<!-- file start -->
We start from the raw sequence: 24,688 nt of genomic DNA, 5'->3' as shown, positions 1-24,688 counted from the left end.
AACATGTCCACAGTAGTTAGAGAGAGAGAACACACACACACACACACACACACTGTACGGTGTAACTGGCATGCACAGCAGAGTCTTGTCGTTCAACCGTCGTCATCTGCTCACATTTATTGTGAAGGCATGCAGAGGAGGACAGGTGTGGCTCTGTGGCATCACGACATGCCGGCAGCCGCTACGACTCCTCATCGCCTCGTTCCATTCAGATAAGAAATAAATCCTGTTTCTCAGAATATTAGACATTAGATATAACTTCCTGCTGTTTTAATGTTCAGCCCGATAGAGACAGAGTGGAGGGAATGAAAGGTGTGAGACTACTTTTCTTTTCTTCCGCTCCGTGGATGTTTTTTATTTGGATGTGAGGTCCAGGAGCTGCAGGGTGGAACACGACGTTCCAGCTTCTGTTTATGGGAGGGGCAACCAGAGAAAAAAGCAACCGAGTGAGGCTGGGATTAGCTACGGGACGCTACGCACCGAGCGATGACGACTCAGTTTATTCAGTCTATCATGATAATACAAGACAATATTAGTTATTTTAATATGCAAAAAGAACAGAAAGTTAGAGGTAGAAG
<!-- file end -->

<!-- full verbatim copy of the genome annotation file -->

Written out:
We start from the raw sequence: 24,688 nt of genomic DNA, 5'->3' as shown, positions 1-24,688 counted from the left end.
AACATGTCCACAGTAGTTAGAGAGAGAGAACACACACACACACACACACACACTGTACGGTGTAACTGGCATGCACAGCAGAGTCTTGTCGTTCAACCGTCGTCATCTGCTCACATTTATTGTGAAGGCATGCAGAGGAGGACAGGTGTGGCTCTGTGGCATCACGACATGCCGGCAGCCGCTACGACTCCTCATCGCCTCGTTCCATTCAGATAAGAAATAAATCCTGTTTCTCAGAATATTAGACATTAGATATAACTTCCTGCTGTTTTAATGTTCAGCCCGATAGAGACAGAGTGGAGGGAATGAAAGGTGTGAGACTACTTTTCTTTTCTTCCGCTCCGTGGATGTTTTTTATTTGGATGTGAGGTCCAGGAGCTGCAGGGTGGAACACGACGTTCCAGCTTCTGTTTATGGGAGGGGCAACCAGAGAAAAAAGCAACCGAGTGAGGCTGGGATTAGCTACGGGACGCTACGCACCGAGCGATGACGACTCAGTTTATTCAGTCTATCATGATAATACAAGACAATATTAGTTATTTTAATATGCAAAAAGAACAGAAAGTTAGAGGTAGAAG